When conservation takes too much energy

By Ted Rogers

You know that sticky, soy based stuff they put all over the walkways before it snows here? There’s nothing on it at the school’s Web site, but I’m pretty sure it’s put down so people don’t slip. On one hand, I think it’s kind of cool that they’re using something that’s natural and is biodegradable. On the other hand, it smells like old, funky teriyaki sauce and is terrible at actually working.

They put the stuff down right before the last couple of snowstorms we’ve had. After a few inches of snow, it’s like no one even bothered to put it down at all. Like I said, it’s good that the stuff is biodegradable and okay for the planet. That conflicts heavily, however, with my desire not to break some bone in my butt.

I really like this planet. I like penguins, icecaps and people who like me for liking them. I will admit, though, that sometimes those man-made chemicals really do work better. I live on Orchard hill; and although I know the environment appreciates not getting salted, I could have used it. I think it’s kind of funny that something that is better for the environment doesn’t actually work all that well for the people in it. I don’t think it’s so funny when I realize these same green yet troublesome things come up on the national scale.

The gas alternative, ethanol, is a perfect example of that. Everyone promotes corn-based ethanol for a variety of reasons. Environmentalists like it because it burns cleaner and does some carbon-scrubbing in the growing process of production. Agribusiness likes it because it means growing even larger amounts of tasteless corn for even more profits. The government likes it because Agribusiness likes it and because ethanol would help to ease our dependence on foreign oil. Here’s the thing: as a green fuel, corn-based ethanol is sorely lacking.

Although anybody will tell you that ethanol burns cleaner and reduces greenhouse gasses, there are a couple facts that no one really pays attention to. First, ethanol is actually worse for the environment than gasoline, in terms of carbon dioxide output. Growing corn does take some carbon out of the atmosphere, but the distillation processes and transport of the finished product actually outweighs burning plain gas. It’s also a bad thing that big Agribusinesses would run the production. After driving small American farmers out of business, big agriculture companies took to planting one crop over vast expanses of land. This not only leeches the soil, but it also destroys natural habitats in the process.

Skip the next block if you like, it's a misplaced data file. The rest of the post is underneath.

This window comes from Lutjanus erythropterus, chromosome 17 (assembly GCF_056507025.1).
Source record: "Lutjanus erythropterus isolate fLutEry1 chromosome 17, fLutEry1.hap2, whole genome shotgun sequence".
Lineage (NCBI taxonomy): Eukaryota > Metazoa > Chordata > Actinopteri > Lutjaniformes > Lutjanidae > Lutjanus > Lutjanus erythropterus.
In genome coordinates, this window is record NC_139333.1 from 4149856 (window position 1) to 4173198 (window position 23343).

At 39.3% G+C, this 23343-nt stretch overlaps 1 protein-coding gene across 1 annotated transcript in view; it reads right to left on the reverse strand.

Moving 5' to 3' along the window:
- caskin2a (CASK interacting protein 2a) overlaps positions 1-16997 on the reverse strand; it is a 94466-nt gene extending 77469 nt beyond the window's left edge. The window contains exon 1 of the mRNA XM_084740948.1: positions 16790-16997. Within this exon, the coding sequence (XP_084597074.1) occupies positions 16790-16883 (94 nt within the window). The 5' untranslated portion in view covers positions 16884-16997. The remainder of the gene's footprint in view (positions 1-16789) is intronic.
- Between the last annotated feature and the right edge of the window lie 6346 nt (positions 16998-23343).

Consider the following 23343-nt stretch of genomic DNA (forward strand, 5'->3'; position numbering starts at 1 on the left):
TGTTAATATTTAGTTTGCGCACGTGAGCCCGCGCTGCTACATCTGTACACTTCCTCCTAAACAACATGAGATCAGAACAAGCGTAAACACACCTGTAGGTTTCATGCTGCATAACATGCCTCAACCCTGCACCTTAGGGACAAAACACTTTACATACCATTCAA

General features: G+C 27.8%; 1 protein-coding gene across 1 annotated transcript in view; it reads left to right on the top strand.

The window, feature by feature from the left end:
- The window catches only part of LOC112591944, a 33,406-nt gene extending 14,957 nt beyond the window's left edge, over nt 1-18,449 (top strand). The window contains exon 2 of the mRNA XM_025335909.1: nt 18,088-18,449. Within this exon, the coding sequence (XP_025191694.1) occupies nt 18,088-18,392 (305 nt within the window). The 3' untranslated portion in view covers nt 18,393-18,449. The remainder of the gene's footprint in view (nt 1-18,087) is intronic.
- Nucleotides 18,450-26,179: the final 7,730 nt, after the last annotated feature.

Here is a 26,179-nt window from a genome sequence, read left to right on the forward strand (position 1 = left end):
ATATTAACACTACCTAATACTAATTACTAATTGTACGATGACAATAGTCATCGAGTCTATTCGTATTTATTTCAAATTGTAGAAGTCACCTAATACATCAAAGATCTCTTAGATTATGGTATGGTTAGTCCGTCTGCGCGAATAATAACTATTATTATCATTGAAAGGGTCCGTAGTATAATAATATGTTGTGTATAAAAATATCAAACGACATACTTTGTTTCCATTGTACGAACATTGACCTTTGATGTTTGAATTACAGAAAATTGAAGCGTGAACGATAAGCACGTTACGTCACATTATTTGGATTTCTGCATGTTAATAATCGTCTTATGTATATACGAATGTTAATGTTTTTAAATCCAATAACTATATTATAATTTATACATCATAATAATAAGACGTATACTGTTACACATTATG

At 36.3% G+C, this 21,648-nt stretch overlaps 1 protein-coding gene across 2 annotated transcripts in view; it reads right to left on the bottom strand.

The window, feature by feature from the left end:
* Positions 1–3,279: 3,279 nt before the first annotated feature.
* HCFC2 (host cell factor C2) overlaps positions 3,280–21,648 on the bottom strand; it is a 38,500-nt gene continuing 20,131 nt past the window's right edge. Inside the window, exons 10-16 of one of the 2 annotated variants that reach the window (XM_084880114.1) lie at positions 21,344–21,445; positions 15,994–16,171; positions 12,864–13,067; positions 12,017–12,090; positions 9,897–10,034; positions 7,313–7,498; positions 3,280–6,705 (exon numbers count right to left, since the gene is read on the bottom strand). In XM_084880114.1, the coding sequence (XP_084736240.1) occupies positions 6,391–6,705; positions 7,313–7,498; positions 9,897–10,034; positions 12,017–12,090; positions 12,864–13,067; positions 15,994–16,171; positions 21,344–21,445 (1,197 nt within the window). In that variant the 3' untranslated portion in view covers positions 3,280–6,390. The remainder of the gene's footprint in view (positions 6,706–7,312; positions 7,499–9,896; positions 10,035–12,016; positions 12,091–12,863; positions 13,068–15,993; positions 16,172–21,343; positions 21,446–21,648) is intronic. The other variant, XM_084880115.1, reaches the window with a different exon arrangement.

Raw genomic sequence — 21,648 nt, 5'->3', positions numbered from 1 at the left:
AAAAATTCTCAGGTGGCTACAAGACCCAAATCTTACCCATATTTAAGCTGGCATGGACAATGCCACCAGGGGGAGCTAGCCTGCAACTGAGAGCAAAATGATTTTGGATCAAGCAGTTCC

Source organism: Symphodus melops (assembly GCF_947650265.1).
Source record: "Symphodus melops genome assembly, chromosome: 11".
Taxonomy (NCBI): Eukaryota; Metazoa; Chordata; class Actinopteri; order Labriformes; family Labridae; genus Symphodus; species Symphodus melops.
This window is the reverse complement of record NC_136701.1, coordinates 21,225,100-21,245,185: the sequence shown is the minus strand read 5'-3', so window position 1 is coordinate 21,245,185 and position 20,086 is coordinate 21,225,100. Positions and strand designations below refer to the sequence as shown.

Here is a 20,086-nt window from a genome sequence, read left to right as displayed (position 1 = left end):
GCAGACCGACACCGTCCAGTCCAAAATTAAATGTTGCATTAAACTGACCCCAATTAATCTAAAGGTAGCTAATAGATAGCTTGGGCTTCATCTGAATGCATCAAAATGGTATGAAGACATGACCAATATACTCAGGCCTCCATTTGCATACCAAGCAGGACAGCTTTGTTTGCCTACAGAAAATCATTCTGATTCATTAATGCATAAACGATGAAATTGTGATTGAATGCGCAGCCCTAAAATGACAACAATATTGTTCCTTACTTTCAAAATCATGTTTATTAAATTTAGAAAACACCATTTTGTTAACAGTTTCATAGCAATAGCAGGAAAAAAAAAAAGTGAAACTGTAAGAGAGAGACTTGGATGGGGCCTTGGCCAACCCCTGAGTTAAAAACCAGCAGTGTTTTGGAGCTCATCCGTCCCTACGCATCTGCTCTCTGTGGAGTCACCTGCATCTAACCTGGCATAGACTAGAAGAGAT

There’s a human cost to all this too. The Swiss-based World Conservation Union estimates that you could take the same amount of corn used to fill up an SUV’s tank with ethanol and use it to feed someone for a year. Brazil, the world’s leader in ethanol production, needs to use more land to feed its habit. Fabio Feldmen, a Brazilian environmentalist, said “the cane plantations are the size of European states,” referring to sugarcane, the ethanol crop of choice in Brazil. I’m not saying we shouldn’t try to find a more reliable and greener fuel than gas, but maybe we shouldn’t be so quick to jump on the ethanol bandwagon.

Another example of green technology gone sour that hits closer to home is the Cape Wind project. There is major talk of putting up many large windmills out on Nantucket sound. According to people who like the project, Cape Wind would reduce Cape Cod’s dependence on conventional dirty power. In addition to these perks, the wind turbines wouldn’t cause major environmental impact and would block Nantucket millionaires’ expensive view of the sound. There is a downside, though. The wind farm would only generate a fraction of the energy required for the Cape. The rest would still come from regular power plants.

My problem with this is that I don’t think we should settle for a fraction of the power being green. Wind power, unlike ethanol, is a silver bullet against global warming and the like. There are no emissions of any sort, and few downsides to the environment. My question is, why don’t we try to think bigger? If we can find a way to devote a fraction of total energy costs to green energy, why not go for the whole thing? I’m sure if a little more research was put into it, the wind farm could generate enough energy for even more of the Cape. This stands as an example of half-assing a project that could have turned into a great whole-assed way of living.

It’s great that more and more people are being less wasteful of the only Earth we have. Now the only thing left to do is to be a little smarter about it.